Best Foreign Film – The Orphanage

As with the documentary a few years back, the Academy is having to answer a lot of questions as to why certain films were not eligible for Oscar consideration. Whatever lame excuses they give, there will be none that justify the exclusion of this Gilliam-esque masterwork. Sure, it's got a couple of plot holes, and director Juan Antonio Bayona borrows more than a little from his producer/pal Guillermo Del Toro. But in a medium desperate for a good old fashioned ghost story, this amazing movie delivers in big fat spooky handfuls. Spain submitted it. The AMPAS snubbed it. Therefore, it's destined to be a classic.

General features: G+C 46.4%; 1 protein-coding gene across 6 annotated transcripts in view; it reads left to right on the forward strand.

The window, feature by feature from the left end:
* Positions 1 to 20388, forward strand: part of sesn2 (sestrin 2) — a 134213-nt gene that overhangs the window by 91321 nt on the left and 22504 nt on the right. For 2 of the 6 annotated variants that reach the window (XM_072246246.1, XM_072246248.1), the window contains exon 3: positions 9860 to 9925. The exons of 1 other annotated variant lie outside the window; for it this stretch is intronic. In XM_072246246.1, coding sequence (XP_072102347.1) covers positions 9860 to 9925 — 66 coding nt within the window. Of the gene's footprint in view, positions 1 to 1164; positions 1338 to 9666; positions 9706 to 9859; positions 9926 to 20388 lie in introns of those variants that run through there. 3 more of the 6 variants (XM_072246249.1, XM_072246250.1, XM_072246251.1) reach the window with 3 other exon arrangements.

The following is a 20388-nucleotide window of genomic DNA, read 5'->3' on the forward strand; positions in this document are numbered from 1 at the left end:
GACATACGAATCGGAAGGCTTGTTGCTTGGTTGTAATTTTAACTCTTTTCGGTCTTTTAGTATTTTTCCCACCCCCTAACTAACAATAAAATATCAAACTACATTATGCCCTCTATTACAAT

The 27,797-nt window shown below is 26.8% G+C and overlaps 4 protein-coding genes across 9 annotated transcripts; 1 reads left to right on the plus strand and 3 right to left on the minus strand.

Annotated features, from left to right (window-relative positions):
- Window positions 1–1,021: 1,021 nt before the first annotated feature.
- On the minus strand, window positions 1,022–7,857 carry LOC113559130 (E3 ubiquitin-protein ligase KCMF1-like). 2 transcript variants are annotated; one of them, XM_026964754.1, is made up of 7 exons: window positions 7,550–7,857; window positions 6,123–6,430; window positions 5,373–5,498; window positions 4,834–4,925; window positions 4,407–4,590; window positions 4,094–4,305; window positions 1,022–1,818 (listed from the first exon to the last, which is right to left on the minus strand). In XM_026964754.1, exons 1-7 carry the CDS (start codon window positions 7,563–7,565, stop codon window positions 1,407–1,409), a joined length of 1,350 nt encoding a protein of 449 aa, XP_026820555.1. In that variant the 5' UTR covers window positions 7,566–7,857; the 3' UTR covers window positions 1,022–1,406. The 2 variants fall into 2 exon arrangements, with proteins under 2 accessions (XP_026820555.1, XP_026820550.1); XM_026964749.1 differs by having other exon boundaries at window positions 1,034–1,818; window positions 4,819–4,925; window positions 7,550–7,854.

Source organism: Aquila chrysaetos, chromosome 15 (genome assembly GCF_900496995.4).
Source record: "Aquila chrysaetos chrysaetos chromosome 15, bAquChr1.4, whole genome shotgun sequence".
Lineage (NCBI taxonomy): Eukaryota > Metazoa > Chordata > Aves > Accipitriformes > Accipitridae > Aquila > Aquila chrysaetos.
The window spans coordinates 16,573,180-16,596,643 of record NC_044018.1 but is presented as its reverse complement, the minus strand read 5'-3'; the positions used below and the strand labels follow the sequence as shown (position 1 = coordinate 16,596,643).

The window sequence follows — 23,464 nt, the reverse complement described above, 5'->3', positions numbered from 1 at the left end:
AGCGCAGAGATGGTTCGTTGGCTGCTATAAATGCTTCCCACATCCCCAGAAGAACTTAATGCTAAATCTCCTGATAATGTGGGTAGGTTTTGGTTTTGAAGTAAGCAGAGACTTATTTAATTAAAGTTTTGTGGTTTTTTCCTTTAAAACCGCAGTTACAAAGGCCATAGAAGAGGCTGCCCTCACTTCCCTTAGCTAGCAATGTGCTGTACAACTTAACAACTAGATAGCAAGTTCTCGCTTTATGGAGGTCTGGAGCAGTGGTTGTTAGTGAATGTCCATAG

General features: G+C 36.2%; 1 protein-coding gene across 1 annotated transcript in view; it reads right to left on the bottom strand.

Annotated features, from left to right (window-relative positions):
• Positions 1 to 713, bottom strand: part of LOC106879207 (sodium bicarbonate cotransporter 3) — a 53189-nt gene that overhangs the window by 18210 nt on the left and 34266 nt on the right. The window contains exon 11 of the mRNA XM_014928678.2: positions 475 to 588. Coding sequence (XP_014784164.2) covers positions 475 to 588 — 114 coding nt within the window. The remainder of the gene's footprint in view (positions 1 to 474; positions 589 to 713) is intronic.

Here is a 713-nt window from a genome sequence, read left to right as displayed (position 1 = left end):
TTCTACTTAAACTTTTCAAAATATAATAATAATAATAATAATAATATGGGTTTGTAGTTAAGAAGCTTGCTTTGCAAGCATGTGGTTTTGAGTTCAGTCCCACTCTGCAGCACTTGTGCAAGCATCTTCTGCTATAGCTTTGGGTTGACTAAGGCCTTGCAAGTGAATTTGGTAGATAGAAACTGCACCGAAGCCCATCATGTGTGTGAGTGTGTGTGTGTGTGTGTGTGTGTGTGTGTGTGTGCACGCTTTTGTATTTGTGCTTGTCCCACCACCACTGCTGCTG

Best Guilty Pleasure – Halloween 2007

Boy, was everyone - critics and fright fans alike - totally unfair to this revisionist remake. Partly out of respect for what John Carpenter did 30 years ago with his Hitchcock homage, but also out of an utter anti-horror bias, writer/director Rob Zombie took it on the chin and came out smarting (if only slightly - the film was a BO hit). In a year that saw another fine Hostel installment, Saw go for number four, and various upstarts try to re-envision the various monster legacies, this was the real movie macabre. It did everything right, including reconfiguring the focus away from Haddenfield and its populace, and still people panned it. Oh well, their loss.

Music


Books


Film


Recent
Love in the Time of Coronavirus

Street Art As Sprayed Solidarity: Global Corona Graffiti

COVID-19-related street art functions as a vehicle for political critique and social engagement. It offers a form of global solidarity in a time of crisis.

Music

Gretchen Peters Honors Mickey Newbury With "The Sailor" and New Album (premiere + interview)